A notorious Baltimore restaurant scammer -- who would fake seizures to avoid paying the check -- has recently been released from prison, according to a police alert warning restaurants that the man is back in circulation.
On Thursday evening, a patron allegedly perpetrating a similar scam was busted at Chazz: A Bronx Original, according to social media reports.
Police say that Andrew Palmer, 45, whose last known address was in the block of 500 S. Broadway, recently completed an 18-month sentence.
The scam worked like this, according to previous reporting from The Baltimore Sun: Palmer would go into a restaurant, sit at the bar and order up dinner and drinks, plenty of them. On a typical visit, he'd eventually appear to be on the verge of falling asleep on his stool. Just before the check was delivered, though, he'd go off the men's room, where he passed out on the floor. The act varied – sometimes, he’d pass out in the middle of the dining room, and he'd sometimes throw in seizure-like symptoms.
Unable to rouse him, the restaurant staff would call 911, and the scammer was limoed off by paramedics to the nearest emergency room. From there, depending on whether the restaurant was pressing charges, Palmer either quietly absconded or was arrested by the police.
This went on for years and years.
Between 1985 and 2010, Palmer accumulated more than 80 arrests and 40 convictions, most of which carried 90-day sentences, the maximum for theft under $100. In 2010, Palmer pled guilty to a theft scheme charge that prosecutors had cobbled together from a string of six minor offenses and was handed an 18-month sentence.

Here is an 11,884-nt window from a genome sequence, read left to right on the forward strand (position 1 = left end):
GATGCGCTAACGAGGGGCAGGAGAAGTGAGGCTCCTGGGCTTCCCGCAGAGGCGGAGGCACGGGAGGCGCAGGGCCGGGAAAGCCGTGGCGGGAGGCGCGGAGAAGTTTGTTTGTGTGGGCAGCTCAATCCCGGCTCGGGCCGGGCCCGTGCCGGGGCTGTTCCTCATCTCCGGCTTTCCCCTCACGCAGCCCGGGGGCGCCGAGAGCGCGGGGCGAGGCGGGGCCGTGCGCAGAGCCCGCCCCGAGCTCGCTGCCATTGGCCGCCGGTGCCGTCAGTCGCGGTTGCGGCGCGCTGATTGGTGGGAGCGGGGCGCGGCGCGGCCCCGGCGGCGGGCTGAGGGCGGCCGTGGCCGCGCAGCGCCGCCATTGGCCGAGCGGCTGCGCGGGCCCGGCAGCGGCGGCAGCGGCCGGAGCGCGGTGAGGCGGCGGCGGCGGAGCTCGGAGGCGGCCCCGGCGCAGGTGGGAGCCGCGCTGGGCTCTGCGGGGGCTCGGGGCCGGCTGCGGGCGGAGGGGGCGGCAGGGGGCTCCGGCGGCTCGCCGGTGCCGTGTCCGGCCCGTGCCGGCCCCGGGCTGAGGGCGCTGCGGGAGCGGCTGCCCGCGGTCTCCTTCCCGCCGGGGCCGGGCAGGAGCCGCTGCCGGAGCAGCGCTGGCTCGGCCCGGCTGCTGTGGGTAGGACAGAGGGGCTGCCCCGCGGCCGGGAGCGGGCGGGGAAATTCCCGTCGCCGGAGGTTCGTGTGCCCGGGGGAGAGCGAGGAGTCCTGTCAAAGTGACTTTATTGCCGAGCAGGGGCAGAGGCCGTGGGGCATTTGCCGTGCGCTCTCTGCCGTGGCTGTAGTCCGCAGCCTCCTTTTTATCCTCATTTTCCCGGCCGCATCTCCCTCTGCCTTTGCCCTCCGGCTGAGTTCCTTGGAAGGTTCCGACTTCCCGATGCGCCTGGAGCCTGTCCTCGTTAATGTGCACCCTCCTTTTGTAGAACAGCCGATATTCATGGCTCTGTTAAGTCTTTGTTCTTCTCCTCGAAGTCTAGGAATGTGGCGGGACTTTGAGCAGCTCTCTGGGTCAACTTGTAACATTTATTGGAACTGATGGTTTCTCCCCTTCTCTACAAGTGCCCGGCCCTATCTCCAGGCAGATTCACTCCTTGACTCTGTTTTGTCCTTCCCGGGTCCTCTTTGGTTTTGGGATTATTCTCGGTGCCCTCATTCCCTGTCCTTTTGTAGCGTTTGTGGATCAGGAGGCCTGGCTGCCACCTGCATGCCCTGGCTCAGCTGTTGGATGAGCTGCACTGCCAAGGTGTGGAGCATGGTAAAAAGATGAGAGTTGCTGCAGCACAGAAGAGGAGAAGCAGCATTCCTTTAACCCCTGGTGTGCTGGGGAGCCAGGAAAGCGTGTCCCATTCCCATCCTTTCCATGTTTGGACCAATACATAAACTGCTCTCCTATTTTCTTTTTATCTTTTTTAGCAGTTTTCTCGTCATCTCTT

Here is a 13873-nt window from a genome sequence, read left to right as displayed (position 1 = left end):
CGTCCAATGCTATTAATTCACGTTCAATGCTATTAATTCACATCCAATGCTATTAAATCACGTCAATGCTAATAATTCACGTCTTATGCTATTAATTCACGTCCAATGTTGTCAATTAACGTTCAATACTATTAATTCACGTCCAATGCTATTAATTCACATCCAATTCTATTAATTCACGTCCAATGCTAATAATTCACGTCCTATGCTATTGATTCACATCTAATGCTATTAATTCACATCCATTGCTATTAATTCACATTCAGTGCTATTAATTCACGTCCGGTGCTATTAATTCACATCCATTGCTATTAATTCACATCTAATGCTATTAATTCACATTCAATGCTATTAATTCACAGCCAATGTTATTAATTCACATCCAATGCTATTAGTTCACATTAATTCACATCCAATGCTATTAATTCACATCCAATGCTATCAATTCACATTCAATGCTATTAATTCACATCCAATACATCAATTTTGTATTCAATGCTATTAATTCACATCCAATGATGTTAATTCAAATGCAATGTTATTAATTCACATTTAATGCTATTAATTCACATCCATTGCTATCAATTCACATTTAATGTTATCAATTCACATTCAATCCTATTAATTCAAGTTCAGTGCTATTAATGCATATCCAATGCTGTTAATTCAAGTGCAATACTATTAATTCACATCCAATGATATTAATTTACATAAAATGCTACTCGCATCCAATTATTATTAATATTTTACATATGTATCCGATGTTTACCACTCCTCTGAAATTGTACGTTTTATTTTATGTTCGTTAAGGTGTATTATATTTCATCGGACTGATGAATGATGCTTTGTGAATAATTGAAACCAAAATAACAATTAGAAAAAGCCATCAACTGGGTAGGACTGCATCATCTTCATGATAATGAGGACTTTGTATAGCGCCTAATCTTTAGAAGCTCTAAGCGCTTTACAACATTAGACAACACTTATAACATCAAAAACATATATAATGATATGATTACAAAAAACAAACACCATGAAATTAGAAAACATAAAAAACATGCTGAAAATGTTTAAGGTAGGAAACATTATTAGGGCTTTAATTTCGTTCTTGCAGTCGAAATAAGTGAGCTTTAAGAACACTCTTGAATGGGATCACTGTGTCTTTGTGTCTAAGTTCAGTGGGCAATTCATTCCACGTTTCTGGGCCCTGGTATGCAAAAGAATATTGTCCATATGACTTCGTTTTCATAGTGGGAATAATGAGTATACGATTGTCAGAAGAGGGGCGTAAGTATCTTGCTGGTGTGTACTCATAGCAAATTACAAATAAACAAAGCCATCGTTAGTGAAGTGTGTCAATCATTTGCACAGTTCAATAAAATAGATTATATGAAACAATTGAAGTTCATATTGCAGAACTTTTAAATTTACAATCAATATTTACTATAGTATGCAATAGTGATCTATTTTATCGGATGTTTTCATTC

Palmer, police say, resurfaced after his recent release from prison. In an alert to restaurants distributed by Sgt. Harvey Baublitz of the Central District, Palmer was said to have "possibly hit three restaurants at the harbor," upon his return to society but possibly more. Other restaurants may not have called the police or followed through with charges, Baublitz's alert said.
The alert, which included a description and photograph of Palmer, was posted by Chris Minnick, director of sales and marketing at La Scala, on Facebook, where it was seen by, among others, Sergio Vitale, the co-owner of Chazz: A Bronx Original.
According to a social-media post from Vitale, on Thursday night, the Chazz staff spotted a man fitting Palmer's description who, they say, attempted a no-pay scam. They called the police, who came and arrested the man on an outstanding warrant.
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It could not be immediately determined Friday morning whether the Chazz patron was Palmer.